Nixon Played China Card in Vietnam War


Jotting notes to himself on a yellow legal pad during breaks in his precedent-shattering trip to China in 1972, Richard Nixon outlined the bargain he would offer China’s Communist leaders: U.S. opposition to Taiwanese independence in exchange for help in ending the Vietnam War, according to a newly published book.

The notes--revealed for the first time in “About Face,” a book about the often troubled U.S.-China relationship by James Mann, foreign policy correspondent for The Times--show that Nixon offered much stronger assurances of a one-China policy in his private talks than was reflected in the public declaration issued at the end of the trip.

“Taiwan = Vietnam = tradeoff,” Nixon wrote as he rested in the Diaoyutai State Guest House in Beijing, preparing for private talks with Chinese Premier Chou En-lai. On another page, he wrote: “Won’t support Taiwan independence.”

China provided little overt help to Nixon in extricating the United States from the Vietnam War, although it refrained from doing anything to make the task more difficult, Mann writes. But Nixon’s assurances on Taiwan established a U.S. policy that has remained in force ever since, despite Taiwan’s evolution from a repressive dictatorship pressing its absurd claim to be the government of all China in 1972 to today’s prosperous and vibrant democracy.

The notes also emphasize the need for secrecy, showing that Nixon realized the issue would become politically difficult for him to sustain at home “if it appears we sold out Taiwan.”


In the Shanghai Communique that marked the end of Nixon’s trip, the United States said it would not challenge the position of “all Chinese on either side of the Taiwan Strait [that] there is but one China and that Taiwan is part of China.”

The book chronicles the nations’ relationship from Nixon’s Cold War-driven rapprochement with China to the business-oriented policies of the Reagan, Bush and Clinton administrations that generated campaign finance controversies and a dispute over the use of Chinese rockets to launch U.S. satellites.

Mann discloses that one year before the 1989 crackdown on prodemocracy demonstrators in Beijing’s Tiananmen Square, Deng Xiaoping, then China’s “paramount leader,” angrily warned the United States government to stay away from Chinese universities and their students.

The secret warning came after U.S. Ambassador Winston Lord and his China-born wife, Bette Bao Lord, spoke to students at Beijing University. The book says the Lord presentation had been extremely bland, so Deng’s stern tone should have tipped off U.S. policymakers to the Chinese leadership’s extreme sensitivity to any sort of unorthodox intellectual activity.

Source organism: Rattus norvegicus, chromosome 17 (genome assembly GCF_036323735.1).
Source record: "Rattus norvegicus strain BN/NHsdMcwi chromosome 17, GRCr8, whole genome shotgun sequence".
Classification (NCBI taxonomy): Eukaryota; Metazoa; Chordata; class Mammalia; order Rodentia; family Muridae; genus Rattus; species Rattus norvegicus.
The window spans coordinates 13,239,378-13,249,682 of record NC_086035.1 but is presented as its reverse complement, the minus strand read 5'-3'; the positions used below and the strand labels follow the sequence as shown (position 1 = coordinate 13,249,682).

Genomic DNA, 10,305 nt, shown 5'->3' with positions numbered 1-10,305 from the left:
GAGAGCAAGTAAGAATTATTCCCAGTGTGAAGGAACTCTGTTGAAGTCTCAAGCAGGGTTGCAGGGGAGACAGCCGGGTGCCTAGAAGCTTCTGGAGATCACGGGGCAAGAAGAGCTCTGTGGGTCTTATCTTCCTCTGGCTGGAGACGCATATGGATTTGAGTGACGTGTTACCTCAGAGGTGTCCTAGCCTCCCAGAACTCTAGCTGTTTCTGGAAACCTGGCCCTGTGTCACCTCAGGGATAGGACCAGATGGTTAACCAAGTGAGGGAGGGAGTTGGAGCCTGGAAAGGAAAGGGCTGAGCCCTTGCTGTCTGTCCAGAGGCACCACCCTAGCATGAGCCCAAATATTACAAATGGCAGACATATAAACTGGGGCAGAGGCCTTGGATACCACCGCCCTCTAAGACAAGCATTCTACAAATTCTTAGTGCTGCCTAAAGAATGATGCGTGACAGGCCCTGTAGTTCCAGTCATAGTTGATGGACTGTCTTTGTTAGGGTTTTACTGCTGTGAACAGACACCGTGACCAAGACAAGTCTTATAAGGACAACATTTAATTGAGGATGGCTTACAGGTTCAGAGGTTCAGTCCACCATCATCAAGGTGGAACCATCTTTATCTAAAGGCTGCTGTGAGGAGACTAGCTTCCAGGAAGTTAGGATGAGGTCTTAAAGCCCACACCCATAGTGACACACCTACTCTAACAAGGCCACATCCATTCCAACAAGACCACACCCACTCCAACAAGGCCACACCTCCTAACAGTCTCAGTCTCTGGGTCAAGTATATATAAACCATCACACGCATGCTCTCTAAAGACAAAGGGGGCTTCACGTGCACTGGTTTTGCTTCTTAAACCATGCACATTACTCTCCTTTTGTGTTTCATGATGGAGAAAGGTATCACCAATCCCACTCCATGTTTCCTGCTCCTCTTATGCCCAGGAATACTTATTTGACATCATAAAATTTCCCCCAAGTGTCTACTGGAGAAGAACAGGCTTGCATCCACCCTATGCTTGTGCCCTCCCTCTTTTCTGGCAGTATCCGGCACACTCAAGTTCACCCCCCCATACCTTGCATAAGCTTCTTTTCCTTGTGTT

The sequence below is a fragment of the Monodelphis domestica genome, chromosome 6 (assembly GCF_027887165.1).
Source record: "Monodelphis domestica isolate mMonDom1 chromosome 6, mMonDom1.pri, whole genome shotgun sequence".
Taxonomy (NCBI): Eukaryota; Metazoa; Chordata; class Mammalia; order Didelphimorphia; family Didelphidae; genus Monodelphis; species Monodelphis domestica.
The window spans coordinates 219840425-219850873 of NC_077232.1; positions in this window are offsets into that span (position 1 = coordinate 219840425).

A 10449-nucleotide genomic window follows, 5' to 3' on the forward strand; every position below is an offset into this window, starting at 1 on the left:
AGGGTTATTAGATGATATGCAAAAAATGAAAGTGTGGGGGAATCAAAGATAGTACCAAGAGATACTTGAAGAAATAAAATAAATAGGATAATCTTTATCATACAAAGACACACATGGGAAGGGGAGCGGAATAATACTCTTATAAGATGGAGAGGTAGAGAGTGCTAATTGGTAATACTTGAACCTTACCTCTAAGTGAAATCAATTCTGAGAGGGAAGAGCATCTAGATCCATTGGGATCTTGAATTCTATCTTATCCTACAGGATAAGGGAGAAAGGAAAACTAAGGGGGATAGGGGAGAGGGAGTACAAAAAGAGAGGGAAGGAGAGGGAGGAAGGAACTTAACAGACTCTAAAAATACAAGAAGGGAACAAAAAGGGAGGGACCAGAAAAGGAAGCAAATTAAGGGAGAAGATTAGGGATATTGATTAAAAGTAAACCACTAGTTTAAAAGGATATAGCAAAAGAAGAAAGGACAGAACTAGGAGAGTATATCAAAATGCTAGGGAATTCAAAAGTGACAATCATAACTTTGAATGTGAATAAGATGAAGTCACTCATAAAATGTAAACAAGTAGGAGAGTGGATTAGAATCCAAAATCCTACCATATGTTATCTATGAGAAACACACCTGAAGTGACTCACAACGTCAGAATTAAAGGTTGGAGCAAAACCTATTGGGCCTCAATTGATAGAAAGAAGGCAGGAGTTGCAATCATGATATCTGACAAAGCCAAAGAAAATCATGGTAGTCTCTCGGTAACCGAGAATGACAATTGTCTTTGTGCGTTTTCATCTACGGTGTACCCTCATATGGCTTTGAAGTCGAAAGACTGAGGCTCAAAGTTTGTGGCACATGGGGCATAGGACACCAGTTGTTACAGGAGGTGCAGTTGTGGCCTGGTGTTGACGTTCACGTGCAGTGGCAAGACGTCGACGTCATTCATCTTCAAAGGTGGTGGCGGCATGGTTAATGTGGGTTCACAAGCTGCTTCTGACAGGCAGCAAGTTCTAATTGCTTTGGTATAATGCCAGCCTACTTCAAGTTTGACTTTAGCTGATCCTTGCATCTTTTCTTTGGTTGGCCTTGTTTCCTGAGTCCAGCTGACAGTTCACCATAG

Although then-President Bush reacted to the Tiananmen massacre with a list of diplomatic sanctions, he immediately sought to ease the blow. Four weeks after the crackdown, White House National Security Advisor Brent Scowcroft assured Chinese leaders that Bush considered the long-term relationship between the two countries to be extremely important, Mann writes. Scowcroft’s trip, secret at the time, has been known for years, but Mann provides a detailed description of the talks.

Mann’s title is a play on words, focusing on the Asian concept of face, or dignity, which affected judgments in both countries, and on sharp reversals of position by a generation of U.S. political leaders.

Despite the zigzags of individual politicians, however, the broad outlines of U.S. policy toward China have remained remarkably consistent. President Clinton supports U.S. business ties with Beijing despite its human rights failings, and that was essentially the policy of Bush, whom Clinton accused of “coddling dictators.” Republicans in Congress now criticize Clinton using similar language.

A special House investigating committee concluded last week that American firms have transferred militarily important technology to Beijing in the years since the U.S. began allowing satellites to be launched on Chinese rockets. Mann reports that the satellite-launch policy began in 1988, when the Reagan administration used it as a trading card in a largely unsuccessful attempt to persuade China to stop exporting missiles to the Middle East.

According to the book, Reagan’s defense secretary, Frank C. Carlucci, exchanged the satellite plan for a promise that Deng would show restraint in missile sales. But Deng’s pledge proved to be so vague that, within months, Washington had to send other aides to find out what it really meant.

As it turned out, the assurance did not end Chinese missile exports.